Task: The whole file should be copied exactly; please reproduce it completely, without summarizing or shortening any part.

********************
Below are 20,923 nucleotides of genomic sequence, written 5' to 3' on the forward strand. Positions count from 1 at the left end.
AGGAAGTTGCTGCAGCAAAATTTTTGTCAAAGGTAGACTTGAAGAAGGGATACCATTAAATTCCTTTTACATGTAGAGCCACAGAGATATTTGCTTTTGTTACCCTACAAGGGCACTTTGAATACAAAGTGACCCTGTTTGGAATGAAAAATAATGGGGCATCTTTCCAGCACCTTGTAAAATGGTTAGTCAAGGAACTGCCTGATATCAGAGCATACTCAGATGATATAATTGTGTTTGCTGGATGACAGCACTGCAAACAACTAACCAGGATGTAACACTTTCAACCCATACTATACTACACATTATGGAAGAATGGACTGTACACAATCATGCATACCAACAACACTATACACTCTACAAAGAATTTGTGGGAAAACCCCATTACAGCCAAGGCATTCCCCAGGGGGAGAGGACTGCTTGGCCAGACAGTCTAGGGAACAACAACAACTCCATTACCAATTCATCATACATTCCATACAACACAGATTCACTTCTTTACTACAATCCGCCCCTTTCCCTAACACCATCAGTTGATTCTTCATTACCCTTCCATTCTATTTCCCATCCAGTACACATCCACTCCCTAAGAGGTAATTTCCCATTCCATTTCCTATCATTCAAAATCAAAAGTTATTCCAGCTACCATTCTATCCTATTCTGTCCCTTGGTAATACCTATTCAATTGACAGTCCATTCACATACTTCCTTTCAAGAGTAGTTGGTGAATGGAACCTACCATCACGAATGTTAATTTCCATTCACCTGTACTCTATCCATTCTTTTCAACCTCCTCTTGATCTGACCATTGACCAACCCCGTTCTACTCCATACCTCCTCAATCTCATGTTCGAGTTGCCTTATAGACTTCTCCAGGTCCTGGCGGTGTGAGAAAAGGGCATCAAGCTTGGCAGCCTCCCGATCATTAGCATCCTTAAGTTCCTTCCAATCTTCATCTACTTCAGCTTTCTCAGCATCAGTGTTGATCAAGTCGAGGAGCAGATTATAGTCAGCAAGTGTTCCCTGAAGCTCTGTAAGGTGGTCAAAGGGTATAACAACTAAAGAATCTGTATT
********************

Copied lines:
Below are 20,923 nucleotides of genomic sequence, written 5' to 3' on the forward strand. Positions count from 1 at the left end.
AGGAAGTTGCTGCAGCAAAATTTTTGTCAAAGGTAGACTTGAAGAAGGGATACCATTAAATTCCTTTTACATGTAGAGCCACAGAGATATTTGCTTTTGTTACCCTACAAGGGCACTTTGAATACAAAGTGACCCTGTTTGGAATGAAAAATAATGGGGCATCTTTCCAGCACCTTGTAAAATGGTTAGTCAAGGAACTGCCTGATATCAGAGCATACTCAGATGATATAATTGTGTTTGCTGGATGACAGCACTGCAAACAACTAACCAGGATGTAACACTTTCAACCCATACTATACTACACATTATGGAAGAATGGACTGTACACAATCATGCATACCAACAACACTATACACTCTACAAAGAATTTGTGGGAAAACCCCATTACAGCCAAGGCATTCCCCAGGGGGAGAGGACTGCTTGGCCAGACAGTCTAGGGAACAACAACAACTCCATTACCAATTCATCATACATTCCATACAACACAGATTCACTTCTTTACTACAATCCGCCCCTTTCCCTAACACCATCAGTTGATTCTTCATTACCCTTCCATTCTATTTCCCATCCAGTACACATCCACTCCCTAAGAGGTAATTTCCCATTCCATTTCCTATCATTCAAAATCAAAAGTTATTCCAGCTACCATTCTATCCTATTCTGTCCCTTGGTAATACCTATTCAATTGACAGTCCATTCACATACTTCCTTTCAAGAGTAGTTGGTGAATGGAACCTACCATCACGAATGTTAATTTCCATTCACCTGTACTCTATCCATTCTTTTCAACCTCCTCTTGATCTGACCATTGACCAACCCCGTTCTACTCCATACCTCCTCAATCTCATGTTCGAGTTGCCTTATAGACTTCTCCAGGTCCTGGCGGTGTGAGAAAAGGGCATCAAGCTTGGCAGCCTCCCGATCATTAGCATCCTTAAGTTCCTTCCAATCTTCATCTACTTCAGCTTTCTCAGCATCAGTGTTGATCAAGTCGAGGAGCAGATTATAGTCAGCAAGTGTTCCCTGAAGCTCTGTAAGGTGGTCAAAGGGTATAACAACTAAAGAATCTGTATT